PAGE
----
I had a terrible (!) week at work this week and I came home so tired tonight that I really debated just giving up on my plan to do a Messianic Seder with the family and getting pizza but once I got home, I thought that I needed to do something positive to end this crappy week.  I often find that when I try to make up a special celebration, it backfires on me (the harder I work, the less willing to humour me the kids seem to be).  I am so grateful that I kept with the planned Seder.  I followed the outline from Ann Voskamp (clink link here) and it ended up being beautiful and a memory maker for our family.  I will never forget LB's face when he tasted the matzah dipped in horseradish (and I made my own matzah this year - hooray for me!)  Both kids adored being allowed to drink from "real" wine glasses (although Pk did ask several times whether they were real glass or just plastic) and many toasts were done, complete with glasses clinking.  The kids were interested in the story and fascinated by the change to dip the parley, drink from Elijah's cup and taste the charoset.  The lamb Dh grilled was mighty tasty, too!

This will definitely be an annual tradition and was a beautiful way to remind us of what this weekend is all about.  It might be too much to expect that much cooperation two years in a row...

Monday, April 14, 2014

Ripping Off a Scab

I don't know whether I have mentioned here that last fall, I lost a friend.  It was a friendship that probably would never have worked anyway - I value my privacy way too much and I get scared of people who see the world in black and white.  This friend was the mom of one of Pk's good friends and for a while, we had fun together, although I sometimes found myself feeling a bit... well.. claustrophobic.  Any of my closest friends will tell you that while I adore them and I love spending time with people who are ideas people and who are wise and fun and who are compassionate, I still need my space and that people who are overpowering, especially those with REALLY strong opinions who don't leave room for other views make me afraid.  I don't know where it comes from but it actually gives me a bit of a nauseous feeling.  On several occasions, this person turned on me (and I never saw it coming) when I held a different view and it shocked me when the attack came.  I AM someone who doesn't need to have my friends agree with me (well, that's not entirely true, compassion, kindness and a willingness to extend mercy are qualities that I need to see in friends but you don't have to share my religion or my politics or my way of parenting) but I do need to have friends who are willing to allow me to have my own opinions and who won't always push me to tell them they are right and I am wrong.  Being a teacher and as a member of a union at times puts me in positions where people feel they can take shots at me and this friend had a tendency to do that.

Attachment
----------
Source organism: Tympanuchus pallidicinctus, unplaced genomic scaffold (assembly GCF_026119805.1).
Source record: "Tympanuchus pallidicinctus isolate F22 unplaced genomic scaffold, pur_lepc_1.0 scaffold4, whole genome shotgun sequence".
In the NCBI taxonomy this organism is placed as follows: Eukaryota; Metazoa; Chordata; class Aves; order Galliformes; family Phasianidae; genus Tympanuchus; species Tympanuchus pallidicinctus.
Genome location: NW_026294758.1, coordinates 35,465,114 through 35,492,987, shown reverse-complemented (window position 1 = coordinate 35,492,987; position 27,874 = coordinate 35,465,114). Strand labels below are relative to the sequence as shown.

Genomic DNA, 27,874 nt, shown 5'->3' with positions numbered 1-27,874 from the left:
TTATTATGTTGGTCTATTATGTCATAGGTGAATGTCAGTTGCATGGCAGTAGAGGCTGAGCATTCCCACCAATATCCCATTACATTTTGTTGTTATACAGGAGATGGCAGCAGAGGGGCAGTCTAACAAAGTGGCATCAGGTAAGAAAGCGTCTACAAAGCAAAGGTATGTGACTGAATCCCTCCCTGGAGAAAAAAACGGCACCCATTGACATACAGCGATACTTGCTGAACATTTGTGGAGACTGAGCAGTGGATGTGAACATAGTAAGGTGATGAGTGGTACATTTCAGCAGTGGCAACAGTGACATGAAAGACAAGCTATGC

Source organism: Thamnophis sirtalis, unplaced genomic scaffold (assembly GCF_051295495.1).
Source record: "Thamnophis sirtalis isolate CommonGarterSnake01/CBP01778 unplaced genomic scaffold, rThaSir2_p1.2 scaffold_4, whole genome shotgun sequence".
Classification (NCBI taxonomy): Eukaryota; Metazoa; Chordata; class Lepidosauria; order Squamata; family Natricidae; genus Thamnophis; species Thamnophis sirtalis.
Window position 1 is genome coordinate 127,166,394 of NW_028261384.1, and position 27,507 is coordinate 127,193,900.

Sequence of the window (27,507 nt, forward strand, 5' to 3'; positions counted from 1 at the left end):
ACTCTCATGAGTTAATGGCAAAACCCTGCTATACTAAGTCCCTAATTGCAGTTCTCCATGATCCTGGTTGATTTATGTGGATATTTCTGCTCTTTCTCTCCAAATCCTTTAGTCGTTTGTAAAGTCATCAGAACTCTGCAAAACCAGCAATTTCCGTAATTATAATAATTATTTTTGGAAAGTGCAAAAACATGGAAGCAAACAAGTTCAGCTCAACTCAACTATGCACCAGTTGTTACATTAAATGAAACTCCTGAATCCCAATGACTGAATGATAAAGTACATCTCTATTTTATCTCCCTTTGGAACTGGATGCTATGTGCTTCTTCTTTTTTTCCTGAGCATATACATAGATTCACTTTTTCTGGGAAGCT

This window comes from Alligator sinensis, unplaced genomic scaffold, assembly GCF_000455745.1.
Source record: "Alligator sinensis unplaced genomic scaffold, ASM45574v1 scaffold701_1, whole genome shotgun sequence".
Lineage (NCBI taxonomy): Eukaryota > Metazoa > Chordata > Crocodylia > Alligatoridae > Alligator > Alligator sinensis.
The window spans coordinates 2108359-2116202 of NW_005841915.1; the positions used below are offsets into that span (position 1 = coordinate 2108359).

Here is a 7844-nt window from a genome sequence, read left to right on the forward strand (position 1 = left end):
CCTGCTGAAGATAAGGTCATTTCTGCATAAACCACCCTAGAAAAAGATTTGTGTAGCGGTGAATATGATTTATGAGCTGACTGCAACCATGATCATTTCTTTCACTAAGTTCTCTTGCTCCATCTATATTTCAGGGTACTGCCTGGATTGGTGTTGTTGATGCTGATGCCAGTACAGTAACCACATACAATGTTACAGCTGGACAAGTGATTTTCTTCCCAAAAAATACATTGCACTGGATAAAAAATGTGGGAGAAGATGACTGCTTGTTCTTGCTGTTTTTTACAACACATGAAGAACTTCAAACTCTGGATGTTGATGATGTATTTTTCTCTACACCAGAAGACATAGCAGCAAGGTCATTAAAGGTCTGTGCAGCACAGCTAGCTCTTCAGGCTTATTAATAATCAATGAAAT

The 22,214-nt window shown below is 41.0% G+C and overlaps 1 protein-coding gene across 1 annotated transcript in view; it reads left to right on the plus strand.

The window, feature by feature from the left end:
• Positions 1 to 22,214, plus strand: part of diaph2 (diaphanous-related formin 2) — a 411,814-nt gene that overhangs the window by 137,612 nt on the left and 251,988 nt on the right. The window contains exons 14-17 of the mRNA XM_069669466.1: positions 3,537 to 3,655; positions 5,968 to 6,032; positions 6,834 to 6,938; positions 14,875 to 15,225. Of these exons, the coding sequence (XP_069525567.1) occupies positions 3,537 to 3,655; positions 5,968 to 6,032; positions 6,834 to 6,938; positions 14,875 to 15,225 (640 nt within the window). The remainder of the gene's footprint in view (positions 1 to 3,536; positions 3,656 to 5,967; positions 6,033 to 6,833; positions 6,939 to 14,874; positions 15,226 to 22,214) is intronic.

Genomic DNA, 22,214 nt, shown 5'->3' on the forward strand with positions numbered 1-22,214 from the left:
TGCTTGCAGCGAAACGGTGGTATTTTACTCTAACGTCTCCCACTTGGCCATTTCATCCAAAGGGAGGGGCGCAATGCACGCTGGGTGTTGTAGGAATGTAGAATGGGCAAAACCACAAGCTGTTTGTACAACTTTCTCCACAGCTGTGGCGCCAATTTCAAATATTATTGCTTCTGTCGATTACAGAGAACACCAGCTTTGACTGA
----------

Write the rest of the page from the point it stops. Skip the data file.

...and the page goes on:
While I will not get into specifics, last fall, I finally couldn't handle the constant stress and self-doubt anymore.  I had actually stayed out of an angry lashing out she did at another friend of ours and then, out of the blue, two weeks later, I was accused of being disloyal for not immediately coming to her side and soothing her wounds.  At that time, my dad and Dh had pneumonia, my mother was in the throws of what was suspected to be a heart attack and both LB and I were sick.  My daycare situation had blown up (due to nothing to do with me) and I was doing a new job and feeling so much uncertainty.  I wasn't in a good place and I wasn't up to being attacked yet again.  I did something that I have never done before - I took a stand and said that I wasn't up to being the target for her rage anymore and that I needed to back away.  I discovered that I had been unfriended on Facebook and after several very intense emails listing all of my failures, I stated that I would no longer be continuing the conversation, I needed some peace.  I cannot tell you how hard that was for me, conflict-avoiding, insecure little me.  Dh was thrilled (he actually said something about Marty McFly finally punching the bully in Back to the Future) and he said that life would get much easier without that constant stress of a relationship that was evidently harming me more than it was giving to me.